Where to Get It: Kool Kat Musik, Amazon, and iTunes

The Road Ahead

Harmony-filled dreams… Ah, as ever, they feel so right. With 2016 now in our collective rearview mirror, it is time to look ahead into what is just around the corner. Your favorite artists, and those new to the melodic pop scene, are itching to get going…to release their latest creations, crafted with a mix of melody, harmony, and keen performance.

Already, I have heard a few upcoming albums that I predict will knock your socks off. Nick Bertling, who records under the name Bertling Noise Laboratories, has been making a name for himself with a few rather extraordinary platters; the Lab’s latest, releasing later this month, is a covers collection called, in a nod to the great Harry Nilsson, A Little Touch of Bertling in the Night. This is a sweet mélange of favorite songs from yesterday, filtered through today’s singular sensibilities. It is uniquely Bertling, and you’re going to love it.

Dana Countryman, of whom much has been said throughout these pages, all of it sweeping-me-off-my-feet good, is about to release in 10 days, through Australia’s Teensville Records, his passion project, a tribute to the 1960s girl group and Brill Building sounds that continue to bring joy to ears around the world. Dana Countryman’s Girlville!: New Songs in the Style of Yesterday’s Hits will transport you back to a much simpler time, perhaps, when melody and joy were king. Lisa Mychols, Swan Dive’s Molly Felder, and Lisa Jenio are just three of the vocalists that help to bring Dana’s vision to life on an album that you will hug tightly. Look for Dana to appear on Pure Pop Radio: In Conversation soon to talk about this landmark release.

Bill DeMain, whose solo music and treasured albums with Molly Felder as Swan Dive will always have a place here on Pure Pop Radio, has a new record that will soon be released. After hearing and playing on the air a bonus track from Beans, a lovely arrangement of the Beach Boys’ “Wendy,” we hope the release date comes very soon.

The Word is Love

“Spread the word,” the Beatles sang back in 1965. They were talking about love, not melodic pop music written and recorded in the 2010s, but they might as well have been looking forward, as should we all.

In 2017, we look forward to bringing you more of the greatest melodic pop music from the ’60s to today. We’re on the job 24-hours-a-day, seven days a week, 365 days a year. A click of any of the Listen links that follow will connect you with our stream. Spread the word about Pure Pop Radio, if you will and, if you haven’t already, please click the Follow button on the homepage of this very website to ensure that you will be notified by email every time we make a post.

Thanks for reading our list of our Favorite Records of the Year: The Stars of 2016. Add them all to your collection; your ears will thank you, as will I.

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Looking for New Music? You’ve Come to the Right Place!

alan-mic-zWe’ve said it before and we’ll say it again: Our most favorite thing in the world is to take receipt of music from both new and heritage melodic pop artists, spin it, and add it to our ever-growing playlist. Every day is akin to unwrapping presents; the treasures contained within these virtual packages are sweet gifts that we’re thrilled to be able to pass on to you.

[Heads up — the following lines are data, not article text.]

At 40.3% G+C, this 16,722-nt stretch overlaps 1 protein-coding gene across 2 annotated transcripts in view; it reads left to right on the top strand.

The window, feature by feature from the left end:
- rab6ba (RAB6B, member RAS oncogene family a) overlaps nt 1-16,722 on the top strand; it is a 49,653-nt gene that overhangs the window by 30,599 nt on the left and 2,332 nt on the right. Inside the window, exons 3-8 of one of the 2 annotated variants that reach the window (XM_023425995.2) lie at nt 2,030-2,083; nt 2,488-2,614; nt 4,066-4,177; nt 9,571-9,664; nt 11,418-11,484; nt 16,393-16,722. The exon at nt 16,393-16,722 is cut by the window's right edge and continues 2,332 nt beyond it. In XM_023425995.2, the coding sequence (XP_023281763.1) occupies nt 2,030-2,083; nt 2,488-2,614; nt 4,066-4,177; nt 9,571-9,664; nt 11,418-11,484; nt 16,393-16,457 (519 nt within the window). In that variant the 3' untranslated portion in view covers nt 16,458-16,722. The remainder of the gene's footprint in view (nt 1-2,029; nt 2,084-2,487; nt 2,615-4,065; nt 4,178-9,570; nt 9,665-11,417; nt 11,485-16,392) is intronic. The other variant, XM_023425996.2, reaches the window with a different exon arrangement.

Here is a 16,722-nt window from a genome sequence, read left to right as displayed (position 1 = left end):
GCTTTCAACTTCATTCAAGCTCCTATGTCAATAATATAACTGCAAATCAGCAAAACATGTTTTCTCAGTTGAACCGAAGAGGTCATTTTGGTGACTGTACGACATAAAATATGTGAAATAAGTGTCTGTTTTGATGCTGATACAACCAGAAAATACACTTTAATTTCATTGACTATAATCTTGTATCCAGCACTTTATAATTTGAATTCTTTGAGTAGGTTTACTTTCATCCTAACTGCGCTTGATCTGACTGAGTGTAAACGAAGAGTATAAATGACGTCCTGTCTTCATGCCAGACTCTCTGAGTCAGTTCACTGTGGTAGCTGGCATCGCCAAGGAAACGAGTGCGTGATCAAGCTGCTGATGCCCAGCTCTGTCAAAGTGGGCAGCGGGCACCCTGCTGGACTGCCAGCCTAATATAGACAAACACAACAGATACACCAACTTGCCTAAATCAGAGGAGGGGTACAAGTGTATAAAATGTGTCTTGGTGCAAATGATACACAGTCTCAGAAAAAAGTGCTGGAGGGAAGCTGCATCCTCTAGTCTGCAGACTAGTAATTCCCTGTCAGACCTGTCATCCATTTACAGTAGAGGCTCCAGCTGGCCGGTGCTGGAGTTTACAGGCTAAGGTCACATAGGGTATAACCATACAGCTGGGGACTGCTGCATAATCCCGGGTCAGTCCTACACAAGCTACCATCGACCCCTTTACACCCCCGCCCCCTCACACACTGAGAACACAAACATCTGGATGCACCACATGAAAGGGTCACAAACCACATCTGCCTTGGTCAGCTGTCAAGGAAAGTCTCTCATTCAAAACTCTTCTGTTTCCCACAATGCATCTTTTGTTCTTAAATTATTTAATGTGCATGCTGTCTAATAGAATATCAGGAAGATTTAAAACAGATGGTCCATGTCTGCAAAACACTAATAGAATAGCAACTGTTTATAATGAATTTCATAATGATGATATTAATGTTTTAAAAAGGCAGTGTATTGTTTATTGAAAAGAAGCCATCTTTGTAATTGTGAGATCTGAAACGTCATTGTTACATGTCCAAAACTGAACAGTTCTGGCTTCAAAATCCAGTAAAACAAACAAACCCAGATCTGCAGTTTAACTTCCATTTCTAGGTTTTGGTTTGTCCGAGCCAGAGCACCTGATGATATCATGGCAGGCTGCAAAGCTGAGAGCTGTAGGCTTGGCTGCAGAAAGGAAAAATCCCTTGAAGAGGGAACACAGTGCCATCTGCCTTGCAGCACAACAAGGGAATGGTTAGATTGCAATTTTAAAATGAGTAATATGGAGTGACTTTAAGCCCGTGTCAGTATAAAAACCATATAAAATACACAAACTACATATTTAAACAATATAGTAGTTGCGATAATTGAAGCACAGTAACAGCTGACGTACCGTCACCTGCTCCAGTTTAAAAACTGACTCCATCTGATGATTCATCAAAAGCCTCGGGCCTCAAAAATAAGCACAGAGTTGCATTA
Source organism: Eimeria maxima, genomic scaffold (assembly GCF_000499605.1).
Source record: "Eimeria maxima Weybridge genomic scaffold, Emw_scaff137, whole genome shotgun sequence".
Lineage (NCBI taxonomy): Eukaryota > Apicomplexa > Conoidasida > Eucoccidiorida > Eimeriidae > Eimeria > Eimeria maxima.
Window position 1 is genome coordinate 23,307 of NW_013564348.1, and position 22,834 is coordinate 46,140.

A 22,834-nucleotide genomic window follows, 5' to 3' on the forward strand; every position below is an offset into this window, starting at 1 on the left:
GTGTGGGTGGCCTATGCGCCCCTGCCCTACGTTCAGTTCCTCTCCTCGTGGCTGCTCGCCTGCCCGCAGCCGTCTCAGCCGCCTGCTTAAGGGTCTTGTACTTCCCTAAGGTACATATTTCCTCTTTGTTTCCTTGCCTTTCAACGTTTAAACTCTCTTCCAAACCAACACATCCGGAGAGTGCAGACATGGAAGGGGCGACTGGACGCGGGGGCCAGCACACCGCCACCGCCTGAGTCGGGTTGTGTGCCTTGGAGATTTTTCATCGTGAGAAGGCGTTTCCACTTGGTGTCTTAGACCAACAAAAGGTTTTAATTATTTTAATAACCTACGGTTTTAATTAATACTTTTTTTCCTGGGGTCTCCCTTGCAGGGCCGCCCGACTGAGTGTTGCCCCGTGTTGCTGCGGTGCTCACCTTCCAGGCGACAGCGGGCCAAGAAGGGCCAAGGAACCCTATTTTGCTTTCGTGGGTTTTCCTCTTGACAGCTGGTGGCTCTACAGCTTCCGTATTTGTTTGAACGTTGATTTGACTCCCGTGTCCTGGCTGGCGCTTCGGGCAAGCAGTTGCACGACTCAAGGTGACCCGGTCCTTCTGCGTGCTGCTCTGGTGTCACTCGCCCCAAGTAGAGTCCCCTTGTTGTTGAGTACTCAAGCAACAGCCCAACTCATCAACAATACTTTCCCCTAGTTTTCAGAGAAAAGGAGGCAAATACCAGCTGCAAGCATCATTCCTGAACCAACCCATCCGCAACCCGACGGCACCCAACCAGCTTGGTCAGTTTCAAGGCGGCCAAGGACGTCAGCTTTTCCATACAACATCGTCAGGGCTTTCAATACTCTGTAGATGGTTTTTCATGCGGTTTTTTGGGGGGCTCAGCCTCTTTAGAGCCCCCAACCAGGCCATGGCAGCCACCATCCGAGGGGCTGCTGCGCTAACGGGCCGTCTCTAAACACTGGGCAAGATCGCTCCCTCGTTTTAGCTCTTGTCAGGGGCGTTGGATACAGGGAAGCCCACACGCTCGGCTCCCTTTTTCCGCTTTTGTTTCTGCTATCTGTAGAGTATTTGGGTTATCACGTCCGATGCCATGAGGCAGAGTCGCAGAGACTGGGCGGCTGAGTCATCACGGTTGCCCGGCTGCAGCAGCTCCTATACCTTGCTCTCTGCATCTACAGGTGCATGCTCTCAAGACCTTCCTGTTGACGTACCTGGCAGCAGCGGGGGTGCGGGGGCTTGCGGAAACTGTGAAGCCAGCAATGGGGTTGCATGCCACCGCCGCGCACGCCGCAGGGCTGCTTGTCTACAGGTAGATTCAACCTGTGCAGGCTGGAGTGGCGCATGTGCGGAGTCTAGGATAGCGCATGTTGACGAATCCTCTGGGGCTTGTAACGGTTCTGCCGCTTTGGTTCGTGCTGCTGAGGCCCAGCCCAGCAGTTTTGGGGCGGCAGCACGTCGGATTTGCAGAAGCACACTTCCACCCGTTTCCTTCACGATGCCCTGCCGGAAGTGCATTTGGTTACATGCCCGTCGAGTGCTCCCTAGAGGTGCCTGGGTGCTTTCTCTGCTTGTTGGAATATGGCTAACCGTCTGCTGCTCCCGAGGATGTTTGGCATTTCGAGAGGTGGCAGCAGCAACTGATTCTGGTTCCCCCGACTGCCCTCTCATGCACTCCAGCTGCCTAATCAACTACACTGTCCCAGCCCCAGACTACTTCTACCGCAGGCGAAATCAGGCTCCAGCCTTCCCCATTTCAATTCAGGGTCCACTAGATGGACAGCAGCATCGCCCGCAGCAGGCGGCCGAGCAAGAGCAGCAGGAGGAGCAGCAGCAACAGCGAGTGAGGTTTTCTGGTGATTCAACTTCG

Here are five of the latest groovy additions to our playlist, now playing in rotation (more new adds posts coming next week):

vanilla on a night like thisVanilla | “On a Night Like This” Jayson Jarmon’s ace outfit is once again releasing one song a month on the way toward completing their next album, this time around mystically titled Mystik Nights of Takoma, a moniker that conjures up images of a bunch of lodge brothers and their bartenders, all decked out in bright red smocks and fezzes, gathered around a glowing, weathered oak table late into the night, imbibing and chewing the fat and bottomless tubs of Turkish Taffy until last call or the inevitable call home that starts with “Um, can I get a ride?”

vanilla mystik nights of tacomaBut first things first. The bouncy “On a Night Like This,” a typically catchy Vanilla number about a guy whose words can’t be trusted when the bubbly is flowing his way, is sung with smooth pop finesse by Tube Top’s Gavin Guss, who is ably supported by Jayson, who wrote the song and slings a sweet acoustic guitar and nifty solos over his shoulder; Sean Gaffney, who plays electric guitars, bass, and sings backing vocals; Dana Sims, who mans the drums; and Eric Robert, who makes the Hammond B3 sing. What a melody! What a song!

Our love for Jayson’s writing and Vanilla-esque execution knows no bounds, so we’re confident that, even if Mystik Knights of Takoma doesn’t contain a sequel to the much-loved “Monkeypox!,” which has been adopted as the Pure Pop Radio clubhouse’s call-to-arms Kumbaya song, it will rank high in esteem whichever way the wind blows.

Stay tuned for a special Vanilla contest coming next week to this space. In the meantime, don’t listen to this superb number without your fez on, oh no!